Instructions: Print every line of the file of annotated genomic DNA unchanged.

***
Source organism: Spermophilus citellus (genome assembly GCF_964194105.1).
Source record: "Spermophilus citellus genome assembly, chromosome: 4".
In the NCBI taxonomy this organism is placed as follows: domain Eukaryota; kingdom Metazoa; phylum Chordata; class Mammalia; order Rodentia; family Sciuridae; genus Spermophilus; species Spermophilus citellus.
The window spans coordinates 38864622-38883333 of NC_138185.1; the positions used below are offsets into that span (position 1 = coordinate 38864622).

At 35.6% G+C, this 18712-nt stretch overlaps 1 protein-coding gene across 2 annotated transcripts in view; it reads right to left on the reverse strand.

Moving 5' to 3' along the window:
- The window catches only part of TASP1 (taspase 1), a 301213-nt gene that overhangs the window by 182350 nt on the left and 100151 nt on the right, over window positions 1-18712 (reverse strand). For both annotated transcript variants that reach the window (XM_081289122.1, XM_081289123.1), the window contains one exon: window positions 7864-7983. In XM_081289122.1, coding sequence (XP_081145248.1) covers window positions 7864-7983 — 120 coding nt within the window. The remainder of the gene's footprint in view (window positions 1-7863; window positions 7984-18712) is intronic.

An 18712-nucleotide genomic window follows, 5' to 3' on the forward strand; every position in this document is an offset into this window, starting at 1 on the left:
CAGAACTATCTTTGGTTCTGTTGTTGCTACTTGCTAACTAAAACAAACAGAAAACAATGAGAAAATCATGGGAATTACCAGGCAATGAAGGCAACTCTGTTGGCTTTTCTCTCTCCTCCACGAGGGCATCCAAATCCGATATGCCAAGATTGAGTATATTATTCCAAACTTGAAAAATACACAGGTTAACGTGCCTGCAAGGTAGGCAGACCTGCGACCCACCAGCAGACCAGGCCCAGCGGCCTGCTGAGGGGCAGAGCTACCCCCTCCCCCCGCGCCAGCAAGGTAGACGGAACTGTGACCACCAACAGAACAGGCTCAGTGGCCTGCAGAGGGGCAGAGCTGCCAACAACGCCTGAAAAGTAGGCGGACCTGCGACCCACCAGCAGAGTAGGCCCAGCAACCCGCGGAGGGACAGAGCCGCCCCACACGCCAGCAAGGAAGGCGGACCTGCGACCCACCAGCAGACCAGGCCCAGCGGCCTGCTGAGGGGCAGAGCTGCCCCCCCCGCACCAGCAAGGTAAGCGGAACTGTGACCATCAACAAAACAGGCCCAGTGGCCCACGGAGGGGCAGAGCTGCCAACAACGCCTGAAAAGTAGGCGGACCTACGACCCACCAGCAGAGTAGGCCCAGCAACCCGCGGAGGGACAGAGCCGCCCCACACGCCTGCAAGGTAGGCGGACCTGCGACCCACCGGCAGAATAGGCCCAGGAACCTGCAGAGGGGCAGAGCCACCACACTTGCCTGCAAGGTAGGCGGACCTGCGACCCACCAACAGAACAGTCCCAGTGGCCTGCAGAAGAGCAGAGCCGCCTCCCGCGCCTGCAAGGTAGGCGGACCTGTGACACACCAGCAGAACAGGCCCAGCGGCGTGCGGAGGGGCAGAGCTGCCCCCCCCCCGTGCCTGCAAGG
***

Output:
Source organism: Spermophilus citellus (genome assembly GCF_964194105.1).
Source record: "Spermophilus citellus genome assembly, chromosome: 4".
In the NCBI taxonomy this organism is placed as follows: domain Eukaryota; kingdom Metazoa; phylum Chordata; class Mammalia; order Rodentia; family Sciuridae; genus Spermophilus; species Spermophilus citellus.
The window spans coordinates 38864622-38883333 of NC_138185.1; the positions used below are offsets into that span (position 1 = coordinate 38864622).

At 35.6% G+C, this 18712-nt stretch overlaps 1 protein-coding gene across 2 annotated transcripts in view; it reads right to left on the reverse strand.

Moving 5' to 3' along the window:
- The window catches only part of TASP1 (taspase 1), a 301213-nt gene that overhangs the window by 182350 nt on the left and 100151 nt on the right, over window positions 1-18712 (reverse strand). For both annotated transcript variants that reach the window (XM_081289122.1, XM_081289123.1), the window contains one exon: window positions 7864-7983. In XM_081289122.1, coding sequence (XP_081145248.1) covers window positions 7864-7983 — 120 coding nt within the window. The remainder of the gene's footprint in view (window positions 1-7863; window positions 7984-18712) is intronic.

An 18712-nucleotide genomic window follows, 5' to 3' on the forward strand; every position in this document is an offset into this window, starting at 1 on the left:
CAGAACTATCTTTGGTTCTGTTGTTGCTACTTGCTAACTAAAACAAACAGAAAACAATGAGAAAATCATGGGAATTACCAGGCAATGAAGGCAACTCTGTTGGCTTTTCTCTCTCCTCCACGAGGGCATCCAAATCCGATATGCCAAGATTGAGTATATTATTCCAAACTTGAAAAATACACAGGTTAACGTGCCTGCAAGGTAGGCAGACCTGCGACCCACCAGCAGACCAGGCCCAGCGGCCTGCTGAGGGGCAGAGCTACCCCCTCCCCCCGCGCCAGCAAGGTAGACGGAACTGTGACCACCAACAGAACAGGCTCAGTGGCCTGCAGAGGGGCAGAGCTGCCAACAACGCCTGAAAAGTAGGCGGACCTGCGACCCACCAGCAGAGTAGGCCCAGCAACCCGCGGAGGGACAGAGCCGCCCCACACGCCAGCAAGGAAGGCGGACCTGCGACCCACCAGCAGACCAGGCCCAGCGGCCTGCTGAGGGGCAGAGCTGCCCCCCCCGCACCAGCAAGGTAAGCGGAACTGTGACCATCAACAAAACAGGCCCAGTGGCCCACGGAGGGGCAGAGCTGCCAACAACGCCTGAAAAGTAGGCGGACCTACGACCCACCAGCAGAGTAGGCCCAGCAACCCGCGGAGGGACAGAGCCGCCCCACACGCCTGCAAGGTAGGCGGACCTGCGACCCACCGGCAGAATAGGCCCAGGAACCTGCAGAGGGGCAGAGCCACCACACTTGCCTGCAAGGTAGGCGGACCTGCGACCCACCAACAGAACAGTCCCAGTGGCCTGCAGAAGAGCAGAGCCGCCTCCCGCGCCTGCAAGGTAGGCGGACCTGTGACACACCAGCAGAACAGGCCCAGCGGCGTGCGGAGGGGCAGAGCTGCCCCCCCCCCGTGCCTGCAAGG